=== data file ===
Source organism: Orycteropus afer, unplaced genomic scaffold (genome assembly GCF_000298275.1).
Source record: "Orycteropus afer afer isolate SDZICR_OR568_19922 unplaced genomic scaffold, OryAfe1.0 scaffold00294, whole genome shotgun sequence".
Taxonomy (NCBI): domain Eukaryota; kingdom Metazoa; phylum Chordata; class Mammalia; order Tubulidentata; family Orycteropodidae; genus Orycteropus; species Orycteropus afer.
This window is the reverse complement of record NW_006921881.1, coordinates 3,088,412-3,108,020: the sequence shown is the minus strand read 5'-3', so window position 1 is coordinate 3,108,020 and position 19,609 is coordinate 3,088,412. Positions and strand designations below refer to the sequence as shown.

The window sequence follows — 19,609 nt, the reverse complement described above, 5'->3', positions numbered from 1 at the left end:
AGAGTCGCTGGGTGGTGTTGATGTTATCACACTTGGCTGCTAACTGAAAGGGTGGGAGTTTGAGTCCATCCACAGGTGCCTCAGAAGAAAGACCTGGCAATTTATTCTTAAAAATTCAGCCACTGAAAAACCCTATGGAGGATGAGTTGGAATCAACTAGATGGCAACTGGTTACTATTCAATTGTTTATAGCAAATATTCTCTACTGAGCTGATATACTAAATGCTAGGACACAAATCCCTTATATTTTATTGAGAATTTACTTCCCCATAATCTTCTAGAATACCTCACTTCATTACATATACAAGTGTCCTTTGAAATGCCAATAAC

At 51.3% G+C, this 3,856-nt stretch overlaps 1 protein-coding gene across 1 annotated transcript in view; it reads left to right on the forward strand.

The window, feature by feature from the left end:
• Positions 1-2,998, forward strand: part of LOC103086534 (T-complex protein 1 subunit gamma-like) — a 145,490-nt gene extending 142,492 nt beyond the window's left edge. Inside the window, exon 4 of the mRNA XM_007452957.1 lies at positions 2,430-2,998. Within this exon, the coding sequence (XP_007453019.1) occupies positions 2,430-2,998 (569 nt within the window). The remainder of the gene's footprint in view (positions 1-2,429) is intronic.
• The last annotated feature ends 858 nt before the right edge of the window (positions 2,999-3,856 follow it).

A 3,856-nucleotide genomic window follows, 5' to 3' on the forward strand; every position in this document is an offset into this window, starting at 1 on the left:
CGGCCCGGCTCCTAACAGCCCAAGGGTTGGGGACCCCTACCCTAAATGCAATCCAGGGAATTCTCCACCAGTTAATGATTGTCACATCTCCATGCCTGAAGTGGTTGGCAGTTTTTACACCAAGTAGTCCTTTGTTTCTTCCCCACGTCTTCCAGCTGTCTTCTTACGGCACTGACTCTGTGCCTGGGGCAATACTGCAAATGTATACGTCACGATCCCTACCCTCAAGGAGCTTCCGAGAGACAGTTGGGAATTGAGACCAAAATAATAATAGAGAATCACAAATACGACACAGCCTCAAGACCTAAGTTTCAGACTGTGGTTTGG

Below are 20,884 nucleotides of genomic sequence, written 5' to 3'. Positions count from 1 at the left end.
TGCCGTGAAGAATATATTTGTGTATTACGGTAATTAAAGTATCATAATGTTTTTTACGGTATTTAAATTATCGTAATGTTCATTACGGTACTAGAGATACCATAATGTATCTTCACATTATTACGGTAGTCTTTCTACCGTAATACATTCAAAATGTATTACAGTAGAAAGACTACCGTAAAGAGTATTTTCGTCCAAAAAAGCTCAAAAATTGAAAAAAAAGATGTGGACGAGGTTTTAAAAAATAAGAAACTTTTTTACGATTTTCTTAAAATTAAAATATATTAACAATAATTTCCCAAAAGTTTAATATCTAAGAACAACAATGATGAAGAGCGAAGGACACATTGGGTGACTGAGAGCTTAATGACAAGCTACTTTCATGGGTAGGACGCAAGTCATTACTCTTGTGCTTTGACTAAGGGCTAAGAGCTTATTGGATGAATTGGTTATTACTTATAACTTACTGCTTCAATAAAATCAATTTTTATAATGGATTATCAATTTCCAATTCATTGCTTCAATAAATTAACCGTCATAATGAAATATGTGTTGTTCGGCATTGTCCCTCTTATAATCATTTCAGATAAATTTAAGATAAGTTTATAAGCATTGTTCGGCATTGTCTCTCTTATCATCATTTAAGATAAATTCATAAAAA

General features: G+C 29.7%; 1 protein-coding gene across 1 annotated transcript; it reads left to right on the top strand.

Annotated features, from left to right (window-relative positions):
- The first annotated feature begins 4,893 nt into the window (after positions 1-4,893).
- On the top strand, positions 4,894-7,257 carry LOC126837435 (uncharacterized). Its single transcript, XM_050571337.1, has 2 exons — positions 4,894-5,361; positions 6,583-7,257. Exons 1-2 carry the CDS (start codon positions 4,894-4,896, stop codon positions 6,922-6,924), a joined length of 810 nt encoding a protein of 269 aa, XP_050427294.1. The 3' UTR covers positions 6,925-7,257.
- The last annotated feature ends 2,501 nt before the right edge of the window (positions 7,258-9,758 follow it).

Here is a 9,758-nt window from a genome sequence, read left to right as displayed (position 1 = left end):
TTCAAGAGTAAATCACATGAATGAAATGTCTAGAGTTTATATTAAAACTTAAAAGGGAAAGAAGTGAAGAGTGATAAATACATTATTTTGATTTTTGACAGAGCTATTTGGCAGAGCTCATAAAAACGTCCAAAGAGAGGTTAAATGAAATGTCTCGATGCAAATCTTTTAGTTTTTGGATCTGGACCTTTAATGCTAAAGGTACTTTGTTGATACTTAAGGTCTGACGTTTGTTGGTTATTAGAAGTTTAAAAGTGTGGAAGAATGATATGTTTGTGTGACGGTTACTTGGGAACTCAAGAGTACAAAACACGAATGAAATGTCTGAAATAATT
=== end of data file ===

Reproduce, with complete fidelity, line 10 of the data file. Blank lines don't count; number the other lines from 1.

• The last annotated feature ends 858 nt before the right edge of the window (positions 2,999-3,856 follow it).